Carbon nanomaterials have shown promise as biocompatible, conductive scaffolds that direct neural tissue regeneration. The goal is to influence stem cell fate by engineering a controlled micro- and macro- environment that imitates living tissue, while simultaneously monitoring cell metabolites. To approach this goal, we synthesized a highly porous, pyrolitic nanofiber carbon material through a stress-induced graphitization process . The carbon macrostructure was synthesized to have either a random or aligned orientation by controlling nanofiber deposition using an electrospinning technique. The resulting carbon has ideal conductive properties for electrical stimulation, a microstructure allowing for mechanical stimulation, and a controlled, porous 3D geometry mimicking the extracellular matrix (ECM) of mature cells. The unique graphitic structure is abundant in nitrogen heteroatoms and edge planes, which not only improves its electrochemical kinetics (with heterogeneous electron transfer rate of koapp = 0.2 cm/s in dopamine) but also promotes cellular adhesion by increasing nucleation sites for stem cells to attach and form neural networks. The compatibility of the carbon material as a stem cell scaffold was assessed by successfully growing and differentiating mouse neural stem cells (NSCs) on the untreated material without the addition of any ECM proteins or adhesion factors. The influence of fiber alignment on stem cell fate was also studied by growing NSCs on the carbon material with both aligned and randomly oriented nanofibers. Finally, the ability of the material to act as a simultaneous scaffold and sensor was assessed by measuring extremely low concentrations (<1μM) of dopamine in cell media.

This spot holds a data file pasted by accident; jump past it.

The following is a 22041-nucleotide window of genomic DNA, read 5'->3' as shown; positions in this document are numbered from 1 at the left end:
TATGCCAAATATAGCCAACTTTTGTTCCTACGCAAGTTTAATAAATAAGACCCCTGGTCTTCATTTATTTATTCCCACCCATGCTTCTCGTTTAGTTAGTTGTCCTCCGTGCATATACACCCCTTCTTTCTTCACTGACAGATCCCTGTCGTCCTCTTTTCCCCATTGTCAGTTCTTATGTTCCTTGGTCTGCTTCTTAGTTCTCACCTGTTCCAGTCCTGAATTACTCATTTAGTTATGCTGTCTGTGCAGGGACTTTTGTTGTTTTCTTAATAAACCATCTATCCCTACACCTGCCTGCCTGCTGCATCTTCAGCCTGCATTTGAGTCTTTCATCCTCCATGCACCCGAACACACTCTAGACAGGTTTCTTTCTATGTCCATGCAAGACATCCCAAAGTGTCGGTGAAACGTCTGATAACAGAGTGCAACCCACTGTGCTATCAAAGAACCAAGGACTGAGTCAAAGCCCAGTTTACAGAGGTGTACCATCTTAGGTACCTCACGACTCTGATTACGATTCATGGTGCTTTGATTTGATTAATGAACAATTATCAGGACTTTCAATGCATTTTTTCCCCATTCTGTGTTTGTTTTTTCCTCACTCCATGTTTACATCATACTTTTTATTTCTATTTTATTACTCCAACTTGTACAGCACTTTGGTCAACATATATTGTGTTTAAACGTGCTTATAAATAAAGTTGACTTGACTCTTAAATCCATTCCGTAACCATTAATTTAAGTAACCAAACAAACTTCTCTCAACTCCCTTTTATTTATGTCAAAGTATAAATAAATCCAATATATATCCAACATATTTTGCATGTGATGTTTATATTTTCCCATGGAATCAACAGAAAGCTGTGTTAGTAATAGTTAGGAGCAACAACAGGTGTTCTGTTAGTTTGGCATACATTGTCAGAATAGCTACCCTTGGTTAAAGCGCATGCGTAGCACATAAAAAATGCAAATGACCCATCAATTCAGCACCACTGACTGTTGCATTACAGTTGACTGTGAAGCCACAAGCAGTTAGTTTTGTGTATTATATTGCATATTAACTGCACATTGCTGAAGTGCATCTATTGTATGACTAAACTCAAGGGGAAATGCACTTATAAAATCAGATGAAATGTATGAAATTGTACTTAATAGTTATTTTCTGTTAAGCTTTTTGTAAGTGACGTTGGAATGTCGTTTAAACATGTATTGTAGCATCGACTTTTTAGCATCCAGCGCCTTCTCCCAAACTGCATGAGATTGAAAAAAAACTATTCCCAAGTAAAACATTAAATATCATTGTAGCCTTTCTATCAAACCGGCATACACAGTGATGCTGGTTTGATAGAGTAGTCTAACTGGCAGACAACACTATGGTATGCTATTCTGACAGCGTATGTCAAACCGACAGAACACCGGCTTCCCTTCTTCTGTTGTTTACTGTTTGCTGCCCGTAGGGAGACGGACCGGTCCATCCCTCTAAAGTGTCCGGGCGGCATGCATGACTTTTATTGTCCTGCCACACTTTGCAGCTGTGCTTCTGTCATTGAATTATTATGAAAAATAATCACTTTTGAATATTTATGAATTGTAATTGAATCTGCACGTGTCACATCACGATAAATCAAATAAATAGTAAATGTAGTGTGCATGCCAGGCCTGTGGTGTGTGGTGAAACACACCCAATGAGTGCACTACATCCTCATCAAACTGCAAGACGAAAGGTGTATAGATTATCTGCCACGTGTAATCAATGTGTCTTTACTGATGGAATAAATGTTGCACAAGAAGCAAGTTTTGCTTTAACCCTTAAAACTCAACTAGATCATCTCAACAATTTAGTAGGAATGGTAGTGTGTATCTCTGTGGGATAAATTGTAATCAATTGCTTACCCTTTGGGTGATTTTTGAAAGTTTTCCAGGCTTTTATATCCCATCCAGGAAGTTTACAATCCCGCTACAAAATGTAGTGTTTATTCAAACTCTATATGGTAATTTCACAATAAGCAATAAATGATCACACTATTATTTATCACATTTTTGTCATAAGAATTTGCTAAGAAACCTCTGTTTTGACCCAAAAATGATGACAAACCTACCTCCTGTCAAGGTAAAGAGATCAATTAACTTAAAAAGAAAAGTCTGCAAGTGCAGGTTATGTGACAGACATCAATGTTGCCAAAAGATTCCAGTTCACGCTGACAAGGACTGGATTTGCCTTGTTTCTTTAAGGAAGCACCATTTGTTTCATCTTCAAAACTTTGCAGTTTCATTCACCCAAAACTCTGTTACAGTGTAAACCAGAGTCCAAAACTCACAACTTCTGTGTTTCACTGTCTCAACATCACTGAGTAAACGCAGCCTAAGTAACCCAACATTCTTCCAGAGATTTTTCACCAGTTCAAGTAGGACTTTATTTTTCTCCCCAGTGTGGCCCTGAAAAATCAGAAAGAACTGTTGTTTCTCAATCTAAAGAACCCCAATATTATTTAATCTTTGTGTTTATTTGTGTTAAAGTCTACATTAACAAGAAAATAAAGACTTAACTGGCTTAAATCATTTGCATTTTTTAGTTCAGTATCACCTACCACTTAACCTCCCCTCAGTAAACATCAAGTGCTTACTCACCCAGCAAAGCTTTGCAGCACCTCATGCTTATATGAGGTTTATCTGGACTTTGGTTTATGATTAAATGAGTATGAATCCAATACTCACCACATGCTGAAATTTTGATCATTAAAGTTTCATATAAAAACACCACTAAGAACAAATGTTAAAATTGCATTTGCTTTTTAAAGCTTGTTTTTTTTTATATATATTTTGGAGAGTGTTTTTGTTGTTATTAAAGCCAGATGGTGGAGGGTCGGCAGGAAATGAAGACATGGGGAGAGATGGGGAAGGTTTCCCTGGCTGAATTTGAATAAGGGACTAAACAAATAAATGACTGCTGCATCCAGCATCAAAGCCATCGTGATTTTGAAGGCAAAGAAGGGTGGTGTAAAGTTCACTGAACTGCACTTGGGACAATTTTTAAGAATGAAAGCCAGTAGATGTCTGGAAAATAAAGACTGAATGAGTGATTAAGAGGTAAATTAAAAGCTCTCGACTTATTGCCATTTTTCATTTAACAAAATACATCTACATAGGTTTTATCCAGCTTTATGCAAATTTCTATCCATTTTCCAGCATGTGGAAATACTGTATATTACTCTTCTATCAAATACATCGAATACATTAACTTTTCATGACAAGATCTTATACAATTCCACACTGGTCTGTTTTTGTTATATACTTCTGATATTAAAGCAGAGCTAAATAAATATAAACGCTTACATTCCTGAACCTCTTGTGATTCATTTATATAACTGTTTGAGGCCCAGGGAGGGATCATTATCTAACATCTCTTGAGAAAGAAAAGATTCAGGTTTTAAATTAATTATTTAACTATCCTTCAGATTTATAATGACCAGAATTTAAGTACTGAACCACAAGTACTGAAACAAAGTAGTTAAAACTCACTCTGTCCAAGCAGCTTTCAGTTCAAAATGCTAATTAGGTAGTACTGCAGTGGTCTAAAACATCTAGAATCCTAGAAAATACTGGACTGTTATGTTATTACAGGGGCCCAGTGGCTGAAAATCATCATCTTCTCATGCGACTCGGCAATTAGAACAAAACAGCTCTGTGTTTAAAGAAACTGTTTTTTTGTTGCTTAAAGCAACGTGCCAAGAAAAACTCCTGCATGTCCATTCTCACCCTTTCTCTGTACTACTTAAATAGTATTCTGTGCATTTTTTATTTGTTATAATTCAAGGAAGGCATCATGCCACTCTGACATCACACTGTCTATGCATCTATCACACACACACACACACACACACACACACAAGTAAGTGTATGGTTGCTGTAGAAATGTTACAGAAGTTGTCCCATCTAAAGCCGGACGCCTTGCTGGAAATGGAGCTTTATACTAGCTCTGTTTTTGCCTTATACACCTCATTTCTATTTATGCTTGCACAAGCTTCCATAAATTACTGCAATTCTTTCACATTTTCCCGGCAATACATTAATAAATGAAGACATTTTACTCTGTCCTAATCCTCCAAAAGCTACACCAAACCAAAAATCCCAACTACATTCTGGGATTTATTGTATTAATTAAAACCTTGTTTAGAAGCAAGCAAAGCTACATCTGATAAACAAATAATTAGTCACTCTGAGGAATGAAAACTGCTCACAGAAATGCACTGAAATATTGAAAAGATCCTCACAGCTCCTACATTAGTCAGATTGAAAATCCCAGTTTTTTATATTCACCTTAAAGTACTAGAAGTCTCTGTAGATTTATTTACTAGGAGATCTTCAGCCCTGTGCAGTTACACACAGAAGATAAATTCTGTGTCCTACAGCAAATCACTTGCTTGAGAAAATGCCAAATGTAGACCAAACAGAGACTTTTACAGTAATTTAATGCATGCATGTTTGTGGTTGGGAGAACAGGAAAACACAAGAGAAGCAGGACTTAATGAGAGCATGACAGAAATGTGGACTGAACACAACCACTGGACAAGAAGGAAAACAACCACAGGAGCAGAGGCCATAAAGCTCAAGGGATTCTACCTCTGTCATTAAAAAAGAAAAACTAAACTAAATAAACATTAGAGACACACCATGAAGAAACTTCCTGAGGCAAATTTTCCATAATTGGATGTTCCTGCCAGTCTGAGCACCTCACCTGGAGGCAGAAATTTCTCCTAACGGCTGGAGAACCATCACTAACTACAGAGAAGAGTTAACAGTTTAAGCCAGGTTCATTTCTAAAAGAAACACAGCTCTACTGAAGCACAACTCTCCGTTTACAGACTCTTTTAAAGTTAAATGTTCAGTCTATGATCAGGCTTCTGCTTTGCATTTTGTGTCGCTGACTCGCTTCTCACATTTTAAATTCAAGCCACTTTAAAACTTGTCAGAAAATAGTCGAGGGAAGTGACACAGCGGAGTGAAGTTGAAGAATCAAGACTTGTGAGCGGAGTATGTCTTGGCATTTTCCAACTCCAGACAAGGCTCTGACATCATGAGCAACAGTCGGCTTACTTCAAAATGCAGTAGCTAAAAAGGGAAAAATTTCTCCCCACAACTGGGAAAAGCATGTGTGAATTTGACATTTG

Ghazinejad, Maziar, et al. "Graphitizing non-graphitizable carbons by stress-induced routes." Scientific reports 7.1 (2017): 16551.